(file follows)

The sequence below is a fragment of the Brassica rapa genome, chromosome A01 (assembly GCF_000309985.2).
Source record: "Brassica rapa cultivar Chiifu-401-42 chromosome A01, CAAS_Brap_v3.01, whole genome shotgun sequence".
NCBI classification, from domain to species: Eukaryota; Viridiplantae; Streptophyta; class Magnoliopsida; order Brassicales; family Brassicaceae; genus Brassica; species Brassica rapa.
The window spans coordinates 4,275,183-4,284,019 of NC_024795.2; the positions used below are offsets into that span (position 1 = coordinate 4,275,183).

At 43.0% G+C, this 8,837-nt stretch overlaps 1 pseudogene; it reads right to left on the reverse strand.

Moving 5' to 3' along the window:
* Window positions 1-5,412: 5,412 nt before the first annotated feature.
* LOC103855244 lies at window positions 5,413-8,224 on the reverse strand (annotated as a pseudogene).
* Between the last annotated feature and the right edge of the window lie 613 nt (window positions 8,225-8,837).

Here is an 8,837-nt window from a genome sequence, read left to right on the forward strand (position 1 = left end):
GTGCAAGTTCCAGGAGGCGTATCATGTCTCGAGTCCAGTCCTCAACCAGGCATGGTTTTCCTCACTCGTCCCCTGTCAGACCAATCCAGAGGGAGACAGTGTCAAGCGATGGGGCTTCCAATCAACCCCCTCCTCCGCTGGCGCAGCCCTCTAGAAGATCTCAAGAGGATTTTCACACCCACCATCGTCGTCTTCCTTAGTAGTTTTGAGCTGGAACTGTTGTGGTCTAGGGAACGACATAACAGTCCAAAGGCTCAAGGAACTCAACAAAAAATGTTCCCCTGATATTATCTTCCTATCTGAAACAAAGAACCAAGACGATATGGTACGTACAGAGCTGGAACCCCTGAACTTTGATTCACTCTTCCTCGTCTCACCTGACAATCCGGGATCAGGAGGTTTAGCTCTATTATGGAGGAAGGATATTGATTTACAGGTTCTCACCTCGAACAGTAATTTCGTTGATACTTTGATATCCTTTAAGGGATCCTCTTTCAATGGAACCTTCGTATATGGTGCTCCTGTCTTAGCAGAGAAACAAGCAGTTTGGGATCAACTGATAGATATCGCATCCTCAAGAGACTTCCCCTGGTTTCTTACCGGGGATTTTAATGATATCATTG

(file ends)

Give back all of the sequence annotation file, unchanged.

The sequence below is a fragment of the Brassica rapa genome, chromosome A01 (assembly GCF_000309985.2).
Source record: "Brassica rapa cultivar Chiifu-401-42 chromosome A01, CAAS_Brap_v3.01, whole genome shotgun sequence".
NCBI classification, from domain to species: Eukaryota; Viridiplantae; Streptophyta; class Magnoliopsida; order Brassicales; family Brassicaceae; genus Brassica; species Brassica rapa.
The window spans coordinates 4,275,183-4,284,019 of NC_024795.2; the positions used below are offsets into that span (position 1 = coordinate 4,275,183).

At 43.0% G+C, this 8,837-nt stretch overlaps 1 pseudogene; it reads right to left on the reverse strand.

Moving 5' to 3' along the window:
* Window positions 1-5,412: 5,412 nt before the first annotated feature.
* LOC103855244 lies at window positions 5,413-8,224 on the reverse strand (annotated as a pseudogene).
* Between the last annotated feature and the right edge of the window lie 613 nt (window positions 8,225-8,837).

Here is an 8,837-nt window from a genome sequence, read left to right on the forward strand (position 1 = left end):
GTGCAAGTTCCAGGAGGCGTATCATGTCTCGAGTCCAGTCCTCAACCAGGCATGGTTTTCCTCACTCGTCCCCTGTCAGACCAATCCAGAGGGAGACAGTGTCAAGCGATGGGGCTTCCAATCAACCCCCTCCTCCGCTGGCGCAGCCCTCTAGAAGATCTCAAGAGGATTTTCACACCCACCATCGTCGTCTTCCTTAGTAGTTTTGAGCTGGAACTGTTGTGGTCTAGGGAACGACATAACAGTCCAAAGGCTCAAGGAACTCAACAAAAAATGTTCCCCTGATATTATCTTCCTATCTGAAACAAAGAACCAAGACGATATGGTACGTACAGAGCTGGAACCCCTGAACTTTGATTCACTCTTCCTCGTCTCACCTGACAATCCGGGATCAGGAGGTTTAGCTCTATTATGGAGGAAGGATATTGATTTACAGGTTCTCACCTCGAACAGTAATTTCGTTGATACTTTGATATCCTTTAAGGGATCCTCTTTCAATGGAACCTTCGTATATGGTGCTCCTGTCTTAGCAGAGAAACAAGCAGTTTGGGATCAACTGATAGATATCGCATCCTCAAGAGACTTCCCCTGGTTTCTTACCGGGGATTTTAATGATATCATTG